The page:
An Australian program that avoids hospital admission for some young cancer patients with a fever is helping to ease pressure on the UK health system during the COVID-19 crisis.
New findings from groundbreaking study shows extended delay in onset of type 1 diabetes
Data presented today at the ADA 80th Scientific Sessions by Emily Sims, M.D. details the Phase 2 Teplizumab Prevention Study Clinical Trial findings that showed a two-week course of teplizumab delayed the onset of clinical T1D by three years.
New study reveals racial disparities in fear of police brutality
Nationwide survey shows minorities are five times more likely than white people to worry about police brutality.
Using Jenga to explain lithium-ion batteries
Tower block games such as Jenga can be used to explain to schoolchildren how lithium-ion batteries work, meeting an educational need to better understand a power source that has become vital to everyday life.
New analysis of human portraits reveals shift in culture, cognition
Human cognition and cultural norms have changed the composition of human portraits, according to a new analysis of European paintings from the 15th to the 20th century.
A continental-scale prediction on the functional diversity of stream microbes
Climate mediates continental scale patterns of stream microbial functional diversity.
Elasticity key to plants and animals' ability to sting
A new study explains for the very first time the principles behind the design of stings, needles, and spikes in animals and plants.
Coffee, cocoa and vanilla: an opportunity for more trees in tropical agricultural landscapes
The cultivation of coffee, cocoa and vanilla secures the income of many small-holder farmers and also drives land-use change.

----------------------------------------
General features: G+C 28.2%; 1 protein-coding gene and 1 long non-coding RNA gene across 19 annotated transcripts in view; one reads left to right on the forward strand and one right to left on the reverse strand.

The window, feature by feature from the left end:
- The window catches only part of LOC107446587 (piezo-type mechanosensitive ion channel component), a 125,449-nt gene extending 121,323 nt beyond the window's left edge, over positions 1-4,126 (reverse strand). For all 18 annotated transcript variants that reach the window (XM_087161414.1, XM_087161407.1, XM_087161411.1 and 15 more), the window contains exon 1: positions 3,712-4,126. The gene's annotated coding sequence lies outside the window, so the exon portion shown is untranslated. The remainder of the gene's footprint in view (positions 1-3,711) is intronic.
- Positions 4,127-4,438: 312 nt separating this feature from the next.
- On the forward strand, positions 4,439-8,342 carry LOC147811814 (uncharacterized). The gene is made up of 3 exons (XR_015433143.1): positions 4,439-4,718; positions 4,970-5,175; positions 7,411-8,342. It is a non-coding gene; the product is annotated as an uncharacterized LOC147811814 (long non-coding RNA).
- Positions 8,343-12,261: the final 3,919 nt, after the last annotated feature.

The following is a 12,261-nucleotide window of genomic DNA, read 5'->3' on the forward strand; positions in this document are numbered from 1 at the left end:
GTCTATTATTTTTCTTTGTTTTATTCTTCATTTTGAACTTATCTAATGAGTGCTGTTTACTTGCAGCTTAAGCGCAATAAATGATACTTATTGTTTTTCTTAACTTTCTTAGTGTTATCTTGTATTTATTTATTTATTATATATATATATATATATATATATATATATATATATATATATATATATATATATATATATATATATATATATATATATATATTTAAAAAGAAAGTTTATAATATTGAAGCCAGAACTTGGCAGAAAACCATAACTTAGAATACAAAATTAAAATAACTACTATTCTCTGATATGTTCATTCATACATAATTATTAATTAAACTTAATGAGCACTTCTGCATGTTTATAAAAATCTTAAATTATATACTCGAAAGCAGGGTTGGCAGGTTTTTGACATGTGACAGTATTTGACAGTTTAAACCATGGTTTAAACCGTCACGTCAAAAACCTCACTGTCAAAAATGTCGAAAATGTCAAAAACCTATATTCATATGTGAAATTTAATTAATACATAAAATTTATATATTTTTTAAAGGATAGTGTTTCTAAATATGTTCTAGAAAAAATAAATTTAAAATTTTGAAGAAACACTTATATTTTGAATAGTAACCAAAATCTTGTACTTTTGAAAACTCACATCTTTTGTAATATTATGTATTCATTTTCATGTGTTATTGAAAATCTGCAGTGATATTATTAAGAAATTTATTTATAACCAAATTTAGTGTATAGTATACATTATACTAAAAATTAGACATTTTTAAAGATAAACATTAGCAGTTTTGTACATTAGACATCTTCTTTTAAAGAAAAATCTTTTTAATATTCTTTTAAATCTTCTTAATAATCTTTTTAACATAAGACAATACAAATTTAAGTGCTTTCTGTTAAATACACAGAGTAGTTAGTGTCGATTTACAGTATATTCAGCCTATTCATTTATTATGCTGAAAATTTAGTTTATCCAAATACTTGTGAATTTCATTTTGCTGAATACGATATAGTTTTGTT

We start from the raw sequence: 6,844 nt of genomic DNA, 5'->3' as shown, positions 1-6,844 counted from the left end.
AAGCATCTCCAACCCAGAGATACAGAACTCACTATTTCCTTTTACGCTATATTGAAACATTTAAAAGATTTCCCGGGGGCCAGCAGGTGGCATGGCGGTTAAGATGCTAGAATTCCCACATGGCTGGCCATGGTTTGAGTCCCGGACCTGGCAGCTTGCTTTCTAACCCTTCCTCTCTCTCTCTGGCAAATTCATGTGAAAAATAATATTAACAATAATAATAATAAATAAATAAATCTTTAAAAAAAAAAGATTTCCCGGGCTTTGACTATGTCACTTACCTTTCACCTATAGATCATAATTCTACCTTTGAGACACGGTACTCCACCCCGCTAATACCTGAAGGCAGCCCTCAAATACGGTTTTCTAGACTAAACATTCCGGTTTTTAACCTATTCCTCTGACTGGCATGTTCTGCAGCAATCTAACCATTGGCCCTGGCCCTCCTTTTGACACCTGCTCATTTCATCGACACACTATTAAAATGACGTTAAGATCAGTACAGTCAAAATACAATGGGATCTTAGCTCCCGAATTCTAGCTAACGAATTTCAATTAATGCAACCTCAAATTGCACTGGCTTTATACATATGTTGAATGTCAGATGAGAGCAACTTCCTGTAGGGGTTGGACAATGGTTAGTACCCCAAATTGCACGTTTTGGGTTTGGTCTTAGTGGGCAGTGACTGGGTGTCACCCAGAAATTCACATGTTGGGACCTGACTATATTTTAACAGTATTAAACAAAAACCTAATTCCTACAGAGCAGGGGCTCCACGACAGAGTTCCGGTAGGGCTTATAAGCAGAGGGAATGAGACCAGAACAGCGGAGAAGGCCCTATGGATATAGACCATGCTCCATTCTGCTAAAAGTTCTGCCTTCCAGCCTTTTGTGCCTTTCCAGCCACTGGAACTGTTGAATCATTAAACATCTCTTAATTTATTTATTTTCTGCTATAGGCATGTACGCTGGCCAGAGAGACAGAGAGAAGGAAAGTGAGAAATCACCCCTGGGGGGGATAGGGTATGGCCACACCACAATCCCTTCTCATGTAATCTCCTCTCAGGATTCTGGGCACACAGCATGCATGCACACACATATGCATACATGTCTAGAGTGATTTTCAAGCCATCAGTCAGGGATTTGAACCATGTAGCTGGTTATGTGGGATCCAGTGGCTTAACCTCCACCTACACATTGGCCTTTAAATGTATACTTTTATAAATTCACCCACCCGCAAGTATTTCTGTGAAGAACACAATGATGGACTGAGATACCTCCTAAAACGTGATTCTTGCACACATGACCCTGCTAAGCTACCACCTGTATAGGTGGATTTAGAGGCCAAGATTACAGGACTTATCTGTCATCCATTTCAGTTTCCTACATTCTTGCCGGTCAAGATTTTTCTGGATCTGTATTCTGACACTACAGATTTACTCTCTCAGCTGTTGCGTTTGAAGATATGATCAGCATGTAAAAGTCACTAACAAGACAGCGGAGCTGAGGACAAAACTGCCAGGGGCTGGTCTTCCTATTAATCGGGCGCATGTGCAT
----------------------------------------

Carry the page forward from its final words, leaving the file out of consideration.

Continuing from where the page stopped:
Parents twice as likely to be concerned about ticks than of mosquitoes
When it comes to bug bites, parents are twice as likely to be concerned about ticks as they are about mosquitoes transmitting disease, a new national poll finds.
Exposure to air pollution impairs cellular energy metabolism
Exposure to air particulate matter impairs the metabolism of olfactory mucosal cells, according to a recent study from the University of Eastern Finland.
Addressing the safety of high folate levels in the older population and implications for fortification in Ireland
A new study from The Irish Longitudinal Study on Ageing (TILDA) at Trinity College challenges claims from some international scientific circles, that having high blood levels of folate (folic acid) increases the risk of poor cognition in older adults, especially in those with low levels of vitamin B12.
Barriers exist to using risk stratification tools to evaluate pulmonary embolism in the ED
Common barriers exist to the use of risk stratification tools in the evaluation of pulmonary embolism in the emergency department and provide insight into where to focus efforts for future implementation endeavors.
N95, KN95, and surgical mask filtration efficiency after sterilization
This is a quality improvement study that examines the effects of sterilization with hydrogen peroxide and chlorine dioxide on the filtration efficiency of N95, KN95 and surgical face masks.
Why pulsars shine bright: A half-century-old mystery solved
Pulsars act like stellar lighthouses, shooting beams of radio waves from their magnetic poles.
AI reduces 'communication gap' for nonverbal people by as much as half
Researchers have used artificial intelligence to reduce the 'communication gap' for nonverbal people with motor disabilities who rely on computers to converse with others.
Tuberculosis spread from animals to humans may be greater than previously thought
The number of human tuberculosis (TB) cases that are due to transmission from animals, as opposed to human-to-human transmission, may be much higher than previously estimated, according to an international team of researchers.
Three new studies identify neutralizing antibodies against SARS-CoV-2
A trio of papers describes several newly discovered human antibodies that target the SARS-CoV-2 virus, isolated from survivors of SARS-CoV-2 and SARS-CoV infection.